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Biofeedback is a method that uses the mind to control a body function that the body normally regulates automatically, such as skin temperature, muscle tension, heart rate, or blood pressure.
When you are first learning biofeedback, you will have sensors attached to your body and to a monitoring device. This provides instant feedback on a body function (for example, your skin temperature). The biofeedback therapist will then teach you physical and mental exercises that can help you control the function. The results are displayed on the monitor while you learn how to control that function. The monitor beeps or flashes when you achieve the desired change in that body function (such as increasing skin temperature or reducing muscle tension).
Two types of biofeedback are:
Learning biofeedback requires several sessions in a biofeedback lab or other setting. Most people can have success with biofeedback by the time they complete 12 sessions. Home feedback units are also available. With practice, many people may be able to learn to influence their muscle tension or blood flow without the help of the feedback monitor.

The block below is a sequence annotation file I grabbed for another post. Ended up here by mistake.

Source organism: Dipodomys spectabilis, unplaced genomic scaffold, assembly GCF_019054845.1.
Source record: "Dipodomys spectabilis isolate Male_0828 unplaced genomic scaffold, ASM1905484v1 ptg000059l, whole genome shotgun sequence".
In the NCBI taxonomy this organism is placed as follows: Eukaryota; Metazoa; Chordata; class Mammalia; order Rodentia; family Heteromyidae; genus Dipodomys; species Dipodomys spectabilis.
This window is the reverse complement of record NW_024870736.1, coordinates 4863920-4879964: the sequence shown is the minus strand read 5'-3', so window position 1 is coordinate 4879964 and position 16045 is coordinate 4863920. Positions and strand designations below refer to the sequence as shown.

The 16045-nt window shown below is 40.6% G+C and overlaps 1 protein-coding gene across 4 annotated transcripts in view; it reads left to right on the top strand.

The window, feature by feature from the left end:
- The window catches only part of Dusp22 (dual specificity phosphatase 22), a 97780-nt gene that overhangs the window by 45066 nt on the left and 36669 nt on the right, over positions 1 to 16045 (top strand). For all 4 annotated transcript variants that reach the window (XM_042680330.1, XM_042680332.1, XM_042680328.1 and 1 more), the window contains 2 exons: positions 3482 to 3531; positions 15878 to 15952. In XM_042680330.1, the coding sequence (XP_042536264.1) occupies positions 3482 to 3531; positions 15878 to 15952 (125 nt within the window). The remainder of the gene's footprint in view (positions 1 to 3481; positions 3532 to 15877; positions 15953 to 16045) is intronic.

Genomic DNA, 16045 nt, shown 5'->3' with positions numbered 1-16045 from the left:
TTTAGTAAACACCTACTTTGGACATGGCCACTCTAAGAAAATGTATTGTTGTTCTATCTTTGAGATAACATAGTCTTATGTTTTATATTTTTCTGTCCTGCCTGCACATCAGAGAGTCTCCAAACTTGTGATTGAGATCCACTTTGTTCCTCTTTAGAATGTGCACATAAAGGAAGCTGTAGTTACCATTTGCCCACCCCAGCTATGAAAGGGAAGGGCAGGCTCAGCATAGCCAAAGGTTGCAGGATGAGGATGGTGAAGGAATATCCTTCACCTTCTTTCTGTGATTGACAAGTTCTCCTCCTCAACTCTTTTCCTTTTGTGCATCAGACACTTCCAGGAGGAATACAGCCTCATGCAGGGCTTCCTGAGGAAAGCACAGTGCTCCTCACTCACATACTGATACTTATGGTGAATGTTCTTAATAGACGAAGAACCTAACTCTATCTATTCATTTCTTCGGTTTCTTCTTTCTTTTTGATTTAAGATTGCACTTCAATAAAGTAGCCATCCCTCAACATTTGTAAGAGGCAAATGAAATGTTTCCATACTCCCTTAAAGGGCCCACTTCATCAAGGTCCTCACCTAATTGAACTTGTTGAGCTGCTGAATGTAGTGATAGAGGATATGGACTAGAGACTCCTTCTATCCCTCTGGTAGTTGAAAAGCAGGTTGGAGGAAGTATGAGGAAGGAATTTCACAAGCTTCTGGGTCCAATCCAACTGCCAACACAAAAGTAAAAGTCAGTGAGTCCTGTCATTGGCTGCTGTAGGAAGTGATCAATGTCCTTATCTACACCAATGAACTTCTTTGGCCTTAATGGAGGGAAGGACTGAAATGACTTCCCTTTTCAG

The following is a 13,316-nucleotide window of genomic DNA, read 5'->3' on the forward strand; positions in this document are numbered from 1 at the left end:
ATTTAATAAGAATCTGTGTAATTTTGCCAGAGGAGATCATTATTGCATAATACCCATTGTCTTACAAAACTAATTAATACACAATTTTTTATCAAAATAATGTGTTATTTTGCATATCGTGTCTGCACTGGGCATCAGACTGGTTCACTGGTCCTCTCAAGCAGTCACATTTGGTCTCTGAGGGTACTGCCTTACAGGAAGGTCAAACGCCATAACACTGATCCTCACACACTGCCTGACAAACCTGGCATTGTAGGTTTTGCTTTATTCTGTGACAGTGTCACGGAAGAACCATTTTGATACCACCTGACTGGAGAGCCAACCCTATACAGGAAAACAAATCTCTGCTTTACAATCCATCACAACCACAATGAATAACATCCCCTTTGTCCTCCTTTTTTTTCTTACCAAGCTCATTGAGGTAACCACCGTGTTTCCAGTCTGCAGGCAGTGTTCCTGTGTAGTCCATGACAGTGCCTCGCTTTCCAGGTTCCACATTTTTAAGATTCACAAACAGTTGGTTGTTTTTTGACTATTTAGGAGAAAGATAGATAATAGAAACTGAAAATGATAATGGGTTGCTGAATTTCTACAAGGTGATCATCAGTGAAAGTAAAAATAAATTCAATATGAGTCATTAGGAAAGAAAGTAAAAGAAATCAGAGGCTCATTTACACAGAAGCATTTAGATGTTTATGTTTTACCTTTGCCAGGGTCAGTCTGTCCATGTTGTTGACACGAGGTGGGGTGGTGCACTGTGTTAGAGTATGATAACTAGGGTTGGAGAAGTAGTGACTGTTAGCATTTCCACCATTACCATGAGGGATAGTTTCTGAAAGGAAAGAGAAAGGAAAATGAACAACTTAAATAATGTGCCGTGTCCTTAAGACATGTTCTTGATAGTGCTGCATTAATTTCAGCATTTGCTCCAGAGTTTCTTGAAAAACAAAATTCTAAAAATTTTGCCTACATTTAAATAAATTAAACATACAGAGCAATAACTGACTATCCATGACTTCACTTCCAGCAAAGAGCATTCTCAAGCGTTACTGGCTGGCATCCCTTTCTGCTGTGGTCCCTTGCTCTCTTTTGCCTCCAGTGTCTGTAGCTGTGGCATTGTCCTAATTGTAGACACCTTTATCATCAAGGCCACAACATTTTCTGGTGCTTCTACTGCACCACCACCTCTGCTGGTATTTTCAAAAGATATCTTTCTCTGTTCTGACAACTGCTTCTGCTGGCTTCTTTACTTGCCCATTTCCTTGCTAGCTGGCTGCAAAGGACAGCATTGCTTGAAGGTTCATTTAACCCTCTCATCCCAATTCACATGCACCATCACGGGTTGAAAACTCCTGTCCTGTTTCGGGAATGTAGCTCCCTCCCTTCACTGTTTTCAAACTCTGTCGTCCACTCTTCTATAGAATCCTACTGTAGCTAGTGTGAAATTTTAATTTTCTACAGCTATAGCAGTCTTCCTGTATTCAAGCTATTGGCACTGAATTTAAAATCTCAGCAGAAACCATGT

People most often use biofeedback to control problems related to stress or blood flow, such as headaches, high blood pressure, and sleep disorders. Using it may also help control long-term (chronic) pain.
Biofeedback is a safe procedure. It is most effective when taught by someone well-trained in biofeedback techniques.
The sensors placed on the skin to measure a body function may irritate your skin.
Always tell your doctor if you are using an alternative therapy or if you are thinking about combining an alternative therapy with your conventional medical treatment. It may not be safe to forgo your conventional medical treatment and rely only on an alternative therapy.
Other Works Consulted
- Andrasik F, Lords AO (2009). Biofeedback. In L Freeman, ed., Mosby’s Complementary and Alternative Medicine: A Research-Based Approach, 3rd ed., pp. 189–214. St. Louis: Mosby Elsevier.
- Sudak N (2013). Migraine headache. In JE Pizzorno, MT Murray, eds., Textbook of Natural Medicine, 4th ed., pp. 1614–1627. St. Louis: Mosby.
|Primary Medical Reviewer||Adam Husney, MD - Family Medicine|
|Specialist Medical Reviewer||Kathleen Romito, MD - Family Medicine|
|Last Revised||June 11, 2013|
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